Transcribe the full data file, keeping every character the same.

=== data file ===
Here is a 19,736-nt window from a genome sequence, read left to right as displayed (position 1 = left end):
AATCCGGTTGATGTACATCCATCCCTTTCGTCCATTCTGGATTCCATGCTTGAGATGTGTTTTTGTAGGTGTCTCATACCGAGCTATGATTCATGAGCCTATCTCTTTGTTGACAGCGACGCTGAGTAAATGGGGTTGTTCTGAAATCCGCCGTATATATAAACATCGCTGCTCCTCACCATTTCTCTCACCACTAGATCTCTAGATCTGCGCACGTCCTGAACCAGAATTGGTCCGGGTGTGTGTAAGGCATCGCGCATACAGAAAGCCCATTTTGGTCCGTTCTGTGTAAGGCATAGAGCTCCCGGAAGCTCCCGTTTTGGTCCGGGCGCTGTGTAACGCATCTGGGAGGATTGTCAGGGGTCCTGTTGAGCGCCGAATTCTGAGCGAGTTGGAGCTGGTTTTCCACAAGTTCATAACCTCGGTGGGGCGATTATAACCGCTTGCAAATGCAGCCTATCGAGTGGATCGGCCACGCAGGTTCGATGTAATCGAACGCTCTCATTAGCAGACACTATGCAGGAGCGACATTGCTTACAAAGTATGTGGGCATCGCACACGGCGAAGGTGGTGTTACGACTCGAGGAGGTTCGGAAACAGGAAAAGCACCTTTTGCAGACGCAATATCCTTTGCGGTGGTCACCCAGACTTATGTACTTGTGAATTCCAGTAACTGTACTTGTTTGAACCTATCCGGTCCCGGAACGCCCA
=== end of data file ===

Here is a 19,736-nt window from a genome sequence, read left to right as displayed (position 1 = left end):
AATCCGGTTGATGTACATCCATCCCTTTCGTCCATTCTGGATTCCATGCTTGAGATGTGTTTTTGTAGGTGTCTCATACCGAGCTATGATTCATGAGCCTATCTCTTTGTTGACAGCGACGCTGAGTAAATGGGGTTGTTCTGAAATCCGCCGTATATATAAACATCGCTGCTCCTCACCATTTCTCTCACCACTAGATCTCTAGATCTGCGCACGTCCTGAACCAGAATTGGTCCGGGTGTGTGTAAGGCATCGCGCATACAGAAAGCCCATTTTGGTCCGTTCTGTGTAAGGCATAGAGCTCCCGGAAGCTCCCGTTTTGGTCCGGGCGCTGTGTAACGCATCTGGGAGGATTGTCAGGGGTCCTGTTGAGCGCCGAATTCTGAGCGAGTTGGAGCTGGTTTTCCACAAGTTCATAACCTCGGTGGGGCGATTATAACCGCTTGCAAATGCAGCCTATCGAGTGGATCGGCCACGCAGGTTCGATGTAATCGAACGCTCTCATTAGCAGACACTATGCAGGAGCGACATTGCTTACAAAGTATGTGGGCATCGCACACGGCGAAGGTGGTGTTACGACTCGAGGAGGTTCGGAAACAGGAAAAGCACCTTTTGCAGACGCAATATCCTTTGCGGTGGTCACCCAGACTTATGTACTTGTGAATTCCAGTAACTGTACTTGTTTGAACCTATCCGGTCCCGGAACGCCCA